China's Transformation - North Penn School District

China’s Transformation
From Mao to Now
Chinese “Civil War”
• Fighting between the Chinese Nationalists
(democracy “Guomindang”) and the CCP
(Chinese Communist Party) from 1927-1949;
ended with the Communists victory & the
birth of the “People’s Republic of China.”
Although a constitution was written
(permitting free elections & other democratic
rights) in reality Mao created a totalitarian
Mao’s leadership…
• Mao ran propaganda campaigns to turn
himself into a popular hero. Children &
adults were taught that he had all the
answers to China’s many problems. His
book “Quotations from Chairman Mao”
(“Little Red Book”) was required reading in
all households & along with the Army it
helped him to gain total control.
• Propaganda – the spread of ideas to promote
or damage a cause.
• Economic reform was his first focus…
Great Leap Forward-1958
• Goal – modernization in one step
• 23,500 communes, each averaging 5,000
households, or 22,000 people
• Each commune (self-supporting community
for agriculture, small-scale local industry,
schooling, marketing, administration, and
local security) included several villages &
had communal kitchens, mess halls,
sleeping quarters (segregated) and
nurseries. The commune controlled the land
& the lives of the people living there.
Great Leap Forward-Results
• Economic failure
• Food shortages (in which natural disasters
also played a part); shortages of raw
materials for industry; overproduction of
poor-quality goods; deterioration of
industrial plants through
of the peasants & the intellectuals, along
with the party and government
• 20,000,000 died!
Cultural Revolution 1966-1976
• Purpose: Communist “spin” – to renew
the spirit of the Chinese revolution
• Russian revolution made Mao fear that
China would follow the same path
• massive mobilization of the country's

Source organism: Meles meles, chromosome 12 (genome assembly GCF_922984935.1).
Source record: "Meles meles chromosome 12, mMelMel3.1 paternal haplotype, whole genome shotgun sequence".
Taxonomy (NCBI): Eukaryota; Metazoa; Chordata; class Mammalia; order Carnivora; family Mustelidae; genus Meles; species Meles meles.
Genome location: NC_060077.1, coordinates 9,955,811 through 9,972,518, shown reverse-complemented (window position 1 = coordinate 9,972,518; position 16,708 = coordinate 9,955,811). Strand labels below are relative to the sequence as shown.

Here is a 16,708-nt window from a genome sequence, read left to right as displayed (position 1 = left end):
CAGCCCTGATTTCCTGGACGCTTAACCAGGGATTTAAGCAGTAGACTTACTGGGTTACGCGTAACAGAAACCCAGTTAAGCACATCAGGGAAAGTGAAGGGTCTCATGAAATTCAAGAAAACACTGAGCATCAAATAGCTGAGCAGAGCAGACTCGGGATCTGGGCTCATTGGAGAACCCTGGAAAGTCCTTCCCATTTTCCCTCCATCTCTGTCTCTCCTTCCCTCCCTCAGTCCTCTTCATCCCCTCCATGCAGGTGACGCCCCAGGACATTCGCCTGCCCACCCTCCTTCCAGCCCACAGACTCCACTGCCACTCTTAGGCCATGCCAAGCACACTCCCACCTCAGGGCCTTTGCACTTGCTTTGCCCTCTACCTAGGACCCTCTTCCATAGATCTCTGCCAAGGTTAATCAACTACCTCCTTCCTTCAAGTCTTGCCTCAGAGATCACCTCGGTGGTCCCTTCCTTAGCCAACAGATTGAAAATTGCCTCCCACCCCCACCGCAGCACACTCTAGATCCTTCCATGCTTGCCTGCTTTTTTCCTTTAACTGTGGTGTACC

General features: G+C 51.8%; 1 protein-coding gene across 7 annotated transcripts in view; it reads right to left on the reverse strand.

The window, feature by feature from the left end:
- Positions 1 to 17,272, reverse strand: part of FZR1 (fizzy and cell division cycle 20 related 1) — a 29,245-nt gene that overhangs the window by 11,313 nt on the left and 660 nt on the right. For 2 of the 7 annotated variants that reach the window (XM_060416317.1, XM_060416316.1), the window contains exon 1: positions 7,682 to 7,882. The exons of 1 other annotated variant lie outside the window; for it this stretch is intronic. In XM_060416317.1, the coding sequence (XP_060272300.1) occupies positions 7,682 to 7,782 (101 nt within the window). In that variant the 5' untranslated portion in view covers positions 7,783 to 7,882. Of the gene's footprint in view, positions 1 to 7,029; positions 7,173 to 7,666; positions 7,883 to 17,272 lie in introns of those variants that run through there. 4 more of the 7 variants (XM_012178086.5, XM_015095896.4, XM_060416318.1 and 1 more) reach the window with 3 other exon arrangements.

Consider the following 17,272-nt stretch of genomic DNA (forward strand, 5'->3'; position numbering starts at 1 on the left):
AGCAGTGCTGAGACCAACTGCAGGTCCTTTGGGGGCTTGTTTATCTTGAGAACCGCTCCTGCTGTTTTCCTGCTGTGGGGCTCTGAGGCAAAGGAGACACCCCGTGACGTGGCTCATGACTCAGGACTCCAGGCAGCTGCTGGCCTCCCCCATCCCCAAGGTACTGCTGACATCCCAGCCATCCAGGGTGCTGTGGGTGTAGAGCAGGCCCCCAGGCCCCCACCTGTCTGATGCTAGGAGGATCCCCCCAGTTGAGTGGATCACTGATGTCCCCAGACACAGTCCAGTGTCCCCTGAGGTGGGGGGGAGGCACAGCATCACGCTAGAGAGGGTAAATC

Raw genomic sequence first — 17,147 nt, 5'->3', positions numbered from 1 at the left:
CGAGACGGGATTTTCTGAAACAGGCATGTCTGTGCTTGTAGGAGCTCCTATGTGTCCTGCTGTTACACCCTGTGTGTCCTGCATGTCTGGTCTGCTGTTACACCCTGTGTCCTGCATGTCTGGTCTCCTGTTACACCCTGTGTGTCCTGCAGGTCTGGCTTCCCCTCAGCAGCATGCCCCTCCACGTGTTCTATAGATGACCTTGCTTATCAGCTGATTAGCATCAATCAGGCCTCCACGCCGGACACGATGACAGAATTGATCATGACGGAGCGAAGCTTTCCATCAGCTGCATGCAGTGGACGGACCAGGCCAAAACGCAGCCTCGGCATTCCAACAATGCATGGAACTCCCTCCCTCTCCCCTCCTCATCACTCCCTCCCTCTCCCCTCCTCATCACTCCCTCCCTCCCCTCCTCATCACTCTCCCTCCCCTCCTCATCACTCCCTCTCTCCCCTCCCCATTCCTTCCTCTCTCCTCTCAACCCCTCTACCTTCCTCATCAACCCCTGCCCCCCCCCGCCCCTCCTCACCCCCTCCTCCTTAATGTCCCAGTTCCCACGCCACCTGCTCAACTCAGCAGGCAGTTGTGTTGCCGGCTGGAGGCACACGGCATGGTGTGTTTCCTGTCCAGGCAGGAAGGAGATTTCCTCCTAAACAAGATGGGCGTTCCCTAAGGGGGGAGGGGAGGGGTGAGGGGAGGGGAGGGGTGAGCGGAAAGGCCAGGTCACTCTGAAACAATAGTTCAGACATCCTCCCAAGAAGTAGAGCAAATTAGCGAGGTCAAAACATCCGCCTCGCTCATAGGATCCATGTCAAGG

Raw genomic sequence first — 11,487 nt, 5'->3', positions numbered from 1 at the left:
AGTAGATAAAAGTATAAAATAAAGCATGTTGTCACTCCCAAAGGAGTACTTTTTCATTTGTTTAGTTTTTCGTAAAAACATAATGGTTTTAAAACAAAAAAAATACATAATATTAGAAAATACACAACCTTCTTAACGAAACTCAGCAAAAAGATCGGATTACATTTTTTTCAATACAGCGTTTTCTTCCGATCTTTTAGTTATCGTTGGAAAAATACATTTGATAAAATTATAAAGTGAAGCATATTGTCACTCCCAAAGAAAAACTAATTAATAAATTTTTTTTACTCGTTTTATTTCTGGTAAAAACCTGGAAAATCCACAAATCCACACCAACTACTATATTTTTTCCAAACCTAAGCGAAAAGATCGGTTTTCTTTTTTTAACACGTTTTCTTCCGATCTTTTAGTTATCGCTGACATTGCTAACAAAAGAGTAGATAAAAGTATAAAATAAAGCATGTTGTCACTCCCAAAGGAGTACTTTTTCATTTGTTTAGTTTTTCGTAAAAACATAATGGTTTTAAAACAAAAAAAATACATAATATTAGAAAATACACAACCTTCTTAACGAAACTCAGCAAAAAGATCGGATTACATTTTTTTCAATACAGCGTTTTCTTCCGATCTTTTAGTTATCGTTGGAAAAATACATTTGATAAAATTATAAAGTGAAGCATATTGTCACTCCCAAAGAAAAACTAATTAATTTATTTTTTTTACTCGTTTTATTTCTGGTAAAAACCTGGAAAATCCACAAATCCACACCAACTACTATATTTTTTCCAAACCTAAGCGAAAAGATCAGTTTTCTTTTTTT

urban youths organized into groups
called the Red Guard
• Had 4 goals
Cultural Rev.- 4 Goals
• 1)to replace old leaders with those
more faithful to his current thinking
(esp. those critical of GL Forward)
• 2)to root out supporters of Capitalism;
• 3)to provide Chinese youths with a
revolutionary experience (“Red
• 4)and to make the educational, health
care, and cultural systems less elitist.
Cultural Revolution Results
• Results: Created chaos in China.
Schools & factories closed; the
economy was less productive.
• Left deep wounds – many were
tortured, imprisoned or killed. Millions
failed to receive an education; many
lost faith in Mao & his programs.
• Mao dies in 1976 failing to move China
forward economically.
Deng Xiaoping 1977-1997
“4 Modernizations”
each family makes quota for the gov’t and
sell extra for profit;
– Industry: allowed special ec. Zones “SEZ”
in southern China, increased foreign
investment, shift to cities;
– Science & technology: allowed Chinese
students to study abroad;
– ONE CHILD POLICY – implemented in 1979
to slow growth rate; enforced w/fines &
• China trading in world economy –
accepted as member of WTO; many see
improvement in their way of life due to economic
• 1989 Tiananmen Square Massacre